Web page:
Unions are ‘strike-ready’ to win urgent demands | Opinion
Hennepin County social services and clerical workers picket outside the South Service Center on Lake Street in Minneapolis on Jan. 19, 2022 after filing an intent to strike. Photo by Max Nesterak/Minnesota Reformer.
This commentary was submitted by Leah VanDassor, President, St. Paul Federation of Educators; Grace Baltich, President, AFSCME Local 34; Jessica Burton, President, AFSCME 56; Brahim Kone, Secretary-Treasurer, SEIU Local 26; Shaun Laden, ESP Chapter President, Minneapolis Federation of Teachers; Greta Callahan, Teacher Chapter President, Minneapolis Federation of Teachers; Kelly Gibbons, Executive Director, SEIU Local 284; Ali Fuhrman, President, AFSCME Local 2822.
As we enter the third year of this pandemic, Minnesotans have continued to show that we are willing to do almost anything to help our families and neighbors. What we have not yet figured out is how to move our state’s institutions to govern in the public interest instead of as corporate raiders for the donor class. As unions who represent more than 10,000 workers, we view our employers as no exception to this troubling trend in our state.
Despite keeping our state running during the pandemic, the educators, social workers, school lunch staff, nurses, library clerks, janitors at the Star Tribune, workers who assist homeless neighbors, and the people who facilitate medical and economic assistance represented by our unions are fed up with those in power refusing to do what is right for the communities we live and serve in.
That is why our locals have been forced to consider strike actions to move decision makers to listen to their workers and negotiate fair deals that will address the urgent and necessary demands we’ve put forward that meet the requirements of the moment.
The Biden administration issued billions of dollars to local agencies to provide, among other things, hazard pay to workers, resources to address gaps in services provided by our schools, and much more.
Despite being deemed “essential” and called “heroes” by the public and those in power, AFSCME Local 2822 and 34 workers in Hennepin County haven’t seen one dime go to hazard pay. This despite showing up to make sure residents had essential services available during the pandemic. Hennepin County, however, received nearly a half-billion dollars in COVID relief aid.
At a time when billionaires’ wealth is exploding and our state is sitting on a $7.7 billion surplus, it is maddening we are still stuck in a debate where one side insists there is not enough to provide for the common good. Since COVID-19 first came into our lives, we’ve seen CEOs and corporations hoard even more money and have their wealth skyrocket. The stock market has hit record highs, yet we somehow can’t find the money for our schools and hospitals. These same powerful people have used their political clout to influence elected officials to place their profits over people.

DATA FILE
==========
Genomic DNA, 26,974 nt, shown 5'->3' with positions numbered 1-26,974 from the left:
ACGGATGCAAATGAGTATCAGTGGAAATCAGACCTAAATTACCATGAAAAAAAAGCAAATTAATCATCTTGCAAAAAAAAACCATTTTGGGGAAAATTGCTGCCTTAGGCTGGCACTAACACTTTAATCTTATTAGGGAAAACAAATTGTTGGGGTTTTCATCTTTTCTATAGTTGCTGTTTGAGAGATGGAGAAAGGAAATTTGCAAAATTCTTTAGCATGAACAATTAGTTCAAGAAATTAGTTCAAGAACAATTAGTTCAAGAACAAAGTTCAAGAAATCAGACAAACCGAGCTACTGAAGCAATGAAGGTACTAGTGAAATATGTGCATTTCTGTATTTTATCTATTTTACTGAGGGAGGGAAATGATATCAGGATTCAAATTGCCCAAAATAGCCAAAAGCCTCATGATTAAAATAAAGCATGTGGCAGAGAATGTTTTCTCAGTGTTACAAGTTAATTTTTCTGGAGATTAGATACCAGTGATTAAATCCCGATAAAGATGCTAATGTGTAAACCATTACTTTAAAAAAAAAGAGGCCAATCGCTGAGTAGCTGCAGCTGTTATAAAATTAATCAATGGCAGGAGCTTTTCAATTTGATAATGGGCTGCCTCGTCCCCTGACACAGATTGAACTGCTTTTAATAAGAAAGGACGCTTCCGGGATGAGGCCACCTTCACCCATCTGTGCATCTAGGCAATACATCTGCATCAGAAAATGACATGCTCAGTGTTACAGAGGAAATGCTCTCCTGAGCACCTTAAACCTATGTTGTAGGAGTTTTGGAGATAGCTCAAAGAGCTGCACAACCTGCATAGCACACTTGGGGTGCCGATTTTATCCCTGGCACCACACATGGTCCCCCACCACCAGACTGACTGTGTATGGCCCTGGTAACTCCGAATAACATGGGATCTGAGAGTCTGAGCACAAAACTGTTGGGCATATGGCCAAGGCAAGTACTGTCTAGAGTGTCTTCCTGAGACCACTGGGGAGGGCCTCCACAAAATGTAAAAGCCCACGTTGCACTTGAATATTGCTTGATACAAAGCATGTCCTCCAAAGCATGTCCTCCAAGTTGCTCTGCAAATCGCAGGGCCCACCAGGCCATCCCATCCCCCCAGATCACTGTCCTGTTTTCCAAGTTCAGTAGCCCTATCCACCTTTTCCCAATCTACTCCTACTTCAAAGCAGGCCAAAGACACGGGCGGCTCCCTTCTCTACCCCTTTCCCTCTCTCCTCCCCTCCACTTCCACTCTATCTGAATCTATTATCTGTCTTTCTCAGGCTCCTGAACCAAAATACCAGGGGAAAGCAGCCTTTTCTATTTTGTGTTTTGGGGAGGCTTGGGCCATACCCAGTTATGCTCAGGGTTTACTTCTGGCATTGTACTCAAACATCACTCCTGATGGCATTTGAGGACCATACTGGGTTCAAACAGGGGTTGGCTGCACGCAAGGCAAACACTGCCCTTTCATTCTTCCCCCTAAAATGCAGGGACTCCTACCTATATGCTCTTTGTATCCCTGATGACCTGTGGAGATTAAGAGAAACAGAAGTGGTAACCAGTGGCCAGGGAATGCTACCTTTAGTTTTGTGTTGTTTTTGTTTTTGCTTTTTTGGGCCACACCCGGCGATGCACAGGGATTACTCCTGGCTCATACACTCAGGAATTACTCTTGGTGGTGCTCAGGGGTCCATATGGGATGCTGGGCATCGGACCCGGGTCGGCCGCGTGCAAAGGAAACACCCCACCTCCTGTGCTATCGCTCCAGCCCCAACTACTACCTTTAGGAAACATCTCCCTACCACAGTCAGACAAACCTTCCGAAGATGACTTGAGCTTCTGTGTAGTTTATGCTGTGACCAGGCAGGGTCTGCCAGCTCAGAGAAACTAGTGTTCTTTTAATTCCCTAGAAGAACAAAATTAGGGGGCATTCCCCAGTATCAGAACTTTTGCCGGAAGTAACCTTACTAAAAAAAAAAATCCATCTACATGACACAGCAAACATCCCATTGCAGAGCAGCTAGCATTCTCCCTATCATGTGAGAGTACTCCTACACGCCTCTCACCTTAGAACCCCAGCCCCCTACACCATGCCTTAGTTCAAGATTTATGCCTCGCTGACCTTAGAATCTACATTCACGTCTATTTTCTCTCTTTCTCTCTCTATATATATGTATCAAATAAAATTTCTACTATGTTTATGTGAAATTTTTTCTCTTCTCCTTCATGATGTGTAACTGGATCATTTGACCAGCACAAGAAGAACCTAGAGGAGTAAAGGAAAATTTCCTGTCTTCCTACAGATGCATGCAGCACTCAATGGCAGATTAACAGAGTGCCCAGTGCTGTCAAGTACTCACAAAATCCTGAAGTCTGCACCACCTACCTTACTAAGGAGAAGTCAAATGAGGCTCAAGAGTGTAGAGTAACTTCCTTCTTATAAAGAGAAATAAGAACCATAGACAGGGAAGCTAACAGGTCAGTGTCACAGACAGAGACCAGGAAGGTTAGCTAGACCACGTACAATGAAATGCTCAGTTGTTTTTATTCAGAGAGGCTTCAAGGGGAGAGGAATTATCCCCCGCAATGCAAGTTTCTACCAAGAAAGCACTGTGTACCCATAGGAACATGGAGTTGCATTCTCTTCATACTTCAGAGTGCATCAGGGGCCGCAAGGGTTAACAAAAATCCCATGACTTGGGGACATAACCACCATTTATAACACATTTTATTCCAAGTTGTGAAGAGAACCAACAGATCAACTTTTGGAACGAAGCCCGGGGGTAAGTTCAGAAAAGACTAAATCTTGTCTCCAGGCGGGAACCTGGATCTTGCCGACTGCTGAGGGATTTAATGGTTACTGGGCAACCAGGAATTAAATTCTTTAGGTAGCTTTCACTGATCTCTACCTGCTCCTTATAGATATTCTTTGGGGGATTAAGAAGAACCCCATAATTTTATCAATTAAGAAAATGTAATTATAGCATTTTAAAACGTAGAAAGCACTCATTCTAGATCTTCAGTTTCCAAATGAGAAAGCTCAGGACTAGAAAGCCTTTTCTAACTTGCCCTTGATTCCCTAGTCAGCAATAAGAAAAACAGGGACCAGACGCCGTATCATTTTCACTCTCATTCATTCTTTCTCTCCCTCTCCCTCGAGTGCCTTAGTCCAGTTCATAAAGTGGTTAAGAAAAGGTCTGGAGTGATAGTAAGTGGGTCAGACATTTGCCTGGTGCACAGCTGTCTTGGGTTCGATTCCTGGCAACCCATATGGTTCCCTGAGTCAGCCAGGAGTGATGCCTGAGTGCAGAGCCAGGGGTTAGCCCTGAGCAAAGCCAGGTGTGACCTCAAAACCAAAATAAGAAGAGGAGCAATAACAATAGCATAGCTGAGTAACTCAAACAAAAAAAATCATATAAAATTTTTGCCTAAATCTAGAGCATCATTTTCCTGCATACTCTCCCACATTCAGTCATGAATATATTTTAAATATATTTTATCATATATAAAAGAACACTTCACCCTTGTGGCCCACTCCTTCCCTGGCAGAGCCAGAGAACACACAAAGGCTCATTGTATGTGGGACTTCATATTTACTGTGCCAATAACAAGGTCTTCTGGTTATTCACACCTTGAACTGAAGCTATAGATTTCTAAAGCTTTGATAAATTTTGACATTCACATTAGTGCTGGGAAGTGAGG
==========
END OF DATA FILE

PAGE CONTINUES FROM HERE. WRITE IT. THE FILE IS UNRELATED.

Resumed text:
As a labor movement, we have faced this challenge before. We know the powerful will not change their ways unless forced to by popular movements, so it is up to each of us using our collective action to ensure that Minnesota lives up to our ideals. If we are to be a state that works for every family — no matter the color of our skin, our ZIP code or how much is in our bank account — we must take action to make it so.
That is why we are organizing together to correct the mistakes our employers are making by refusing to settle fair contracts that address the degradation of Minnesotans’ essential public services, pandemic concerns and the continual slide into poverty wages and diminished working conditions that have characterized the last several decades of public policy choices across our state.
That is why all our unions have considered strike actions. The status quo is not acceptable for any of us, but especially for the Minnesotans we serve every day.
As our unions unite to face the potential fights we have in front of us, we know Minnesota is facing two acute crises: mending the damage being done by COVID and addressing the racial and economic disparities that are holding Minnesota back from being the state we all want it to be. We won’t back down in either fight.
Our unions are fighting to address these issues and win a better future for all our families. If Hennepin County, Minneapolis and St. Paul public schools, and other employers truly want to reduce disparities in our communities, they must change their ways and current priorities.
Workers across the nation have been taking action, including this last fall’s “Striketober” labor strikes. Our members have seen these actions and know that when intransigent employers, whether public or private, fail to act, it is incumbent upon us as organized workers to be strike-ready. We must ensure that those at the top understand how serious the situation is, and when necessary, we must use strikes to win what is right.
As it is with so many of labor’s fights, our struggle is not only our own as workers, but for the common good. If our employers continue to give us no option but to strike, we will take that step unified and resolute in the fact that we are fighting for a better future for our students, our patients, our families and our community.
It’s a fight we don’t take lightly, and a fight we don’t plan on losing.
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